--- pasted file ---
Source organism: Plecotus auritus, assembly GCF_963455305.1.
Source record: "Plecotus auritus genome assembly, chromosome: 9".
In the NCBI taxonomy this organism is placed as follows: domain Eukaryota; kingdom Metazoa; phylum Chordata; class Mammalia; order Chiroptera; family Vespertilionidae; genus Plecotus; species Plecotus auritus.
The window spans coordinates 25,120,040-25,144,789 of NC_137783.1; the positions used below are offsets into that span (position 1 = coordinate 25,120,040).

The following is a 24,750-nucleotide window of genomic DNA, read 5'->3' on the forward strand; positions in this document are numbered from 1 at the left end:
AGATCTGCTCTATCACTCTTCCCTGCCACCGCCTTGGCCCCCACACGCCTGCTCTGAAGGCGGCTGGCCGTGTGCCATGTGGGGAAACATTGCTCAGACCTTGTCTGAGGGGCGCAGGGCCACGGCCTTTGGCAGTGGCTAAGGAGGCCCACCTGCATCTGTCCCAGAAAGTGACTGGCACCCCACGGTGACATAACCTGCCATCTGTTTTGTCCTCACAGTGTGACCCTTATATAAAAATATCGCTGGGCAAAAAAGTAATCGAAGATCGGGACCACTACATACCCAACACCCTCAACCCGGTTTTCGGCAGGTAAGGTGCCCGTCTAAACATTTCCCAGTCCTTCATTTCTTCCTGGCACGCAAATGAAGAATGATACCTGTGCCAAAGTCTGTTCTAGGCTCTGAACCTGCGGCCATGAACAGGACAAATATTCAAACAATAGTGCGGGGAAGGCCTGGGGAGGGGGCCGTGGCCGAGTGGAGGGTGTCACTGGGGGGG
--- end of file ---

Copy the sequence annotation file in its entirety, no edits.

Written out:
Source organism: Plecotus auritus, assembly GCF_963455305.1.
Source record: "Plecotus auritus genome assembly, chromosome: 9".
In the NCBI taxonomy this organism is placed as follows: domain Eukaryota; kingdom Metazoa; phylum Chordata; class Mammalia; order Chiroptera; family Vespertilionidae; genus Plecotus; species Plecotus auritus.
The window spans coordinates 25,120,040-25,144,789 of NC_137783.1; the positions used below are offsets into that span (position 1 = coordinate 25,120,040).

The following is a 24,750-nucleotide window of genomic DNA, read 5'->3' on the forward strand; positions in this document are numbered from 1 at the left end:
AGATCTGCTCTATCACTCTTCCCTGCCACCGCCTTGGCCCCCACACGCCTGCTCTGAAGGCGGCTGGCCGTGTGCCATGTGGGGAAACATTGCTCAGACCTTGTCTGAGGGGCGCAGGGCCACGGCCTTTGGCAGTGGCTAAGGAGGCCCACCTGCATCTGTCCCAGAAAGTGACTGGCACCCCACGGTGACATAACCTGCCATCTGTTTTGTCCTCACAGTGTGACCCTTATATAAAAATATCGCTGGGCAAAAAAGTAATCGAAGATCGGGACCACTACATACCCAACACCCTCAACCCGGTTTTCGGCAGGTAAGGTGCCCGTCTAAACATTTCCCAGTCCTTCATTTCTTCCTGGCACGCAAATGAAGAATGATACCTGTGCCAAAGTCTGTTCTAGGCTCTGAACCTGCGGCCATGAACAGGACAAATATTCAAACAATAGTGCGGGGAAGGCCTGGGGAGGGGGCCGTGGCCGAGTGGAGGGTGTCACTGGGGGGG